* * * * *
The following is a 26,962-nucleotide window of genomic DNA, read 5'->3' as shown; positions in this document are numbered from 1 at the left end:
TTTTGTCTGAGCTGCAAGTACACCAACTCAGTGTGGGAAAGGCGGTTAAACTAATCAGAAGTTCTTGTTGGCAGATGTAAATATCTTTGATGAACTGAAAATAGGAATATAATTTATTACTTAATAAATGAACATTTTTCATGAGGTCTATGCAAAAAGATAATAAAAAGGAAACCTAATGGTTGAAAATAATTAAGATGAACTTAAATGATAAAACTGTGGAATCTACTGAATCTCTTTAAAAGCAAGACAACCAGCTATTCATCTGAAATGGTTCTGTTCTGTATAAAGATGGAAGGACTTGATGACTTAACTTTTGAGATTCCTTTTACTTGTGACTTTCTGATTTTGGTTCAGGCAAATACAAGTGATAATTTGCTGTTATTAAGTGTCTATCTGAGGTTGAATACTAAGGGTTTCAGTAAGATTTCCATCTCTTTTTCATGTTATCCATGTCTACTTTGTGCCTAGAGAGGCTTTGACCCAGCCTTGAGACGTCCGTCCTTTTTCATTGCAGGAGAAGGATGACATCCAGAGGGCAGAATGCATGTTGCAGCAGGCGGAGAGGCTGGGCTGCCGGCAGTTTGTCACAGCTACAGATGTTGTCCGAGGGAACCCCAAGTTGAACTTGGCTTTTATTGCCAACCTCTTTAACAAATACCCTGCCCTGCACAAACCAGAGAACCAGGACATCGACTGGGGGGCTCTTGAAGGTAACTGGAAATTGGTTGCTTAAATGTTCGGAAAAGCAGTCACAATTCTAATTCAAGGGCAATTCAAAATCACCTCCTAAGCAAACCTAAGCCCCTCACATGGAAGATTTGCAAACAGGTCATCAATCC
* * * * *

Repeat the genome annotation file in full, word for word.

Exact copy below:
The following is a 26,962-nucleotide window of genomic DNA, read 5'->3' as shown; positions in this document are numbered from 1 at the left end:
TTTTGTCTGAGCTGCAAGTACACCAACTCAGTGTGGGAAAGGCGGTTAAACTAATCAGAAGTTCTTGTTGGCAGATGTAAATATCTTTGATGAACTGAAAATAGGAATATAATTTATTACTTAATAAATGAACATTTTTCATGAGGTCTATGCAAAAAGATAATAAAAAGGAAACCTAATGGTTGAAAATAATTAAGATGAACTTAAATGATAAAACTGTGGAATCTACTGAATCTCTTTAAAAGCAAGACAACCAGCTATTCATCTGAAATGGTTCTGTTCTGTATAAAGATGGAAGGACTTGATGACTTAACTTTTGAGATTCCTTTTACTTGTGACTTTCTGATTTTGGTTCAGGCAAATACAAGTGATAATTTGCTGTTATTAAGTGTCTATCTGAGGTTGAATACTAAGGGTTTCAGTAAGATTTCCATCTCTTTTTCATGTTATCCATGTCTACTTTGTGCCTAGAGAGGCTTTGACCCAGCCTTGAGACGTCCGTCCTTTTTCATTGCAGGAGAAGGATGACATCCAGAGGGCAGAATGCATGTTGCAGCAGGCGGAGAGGCTGGGCTGCCGGCAGTTTGTCACAGCTACAGATGTTGTCCGAGGGAACCCCAAGTTGAACTTGGCTTTTATTGCCAACCTCTTTAACAAATACCCTGCCCTGCACAAACCAGAGAACCAGGACATCGACTGGGGGGCTCTTGAAGGTAACTGGAAATTGGTTGCTTAAATGTTCGGAAAAGCAGTCACAATTCTAATTCAAGGGCAATTCAAAATCACCTCCTAAGCAAACCTAAGCCCCTCACATGGAAGATTTGCAAACAGGTCATCAATCC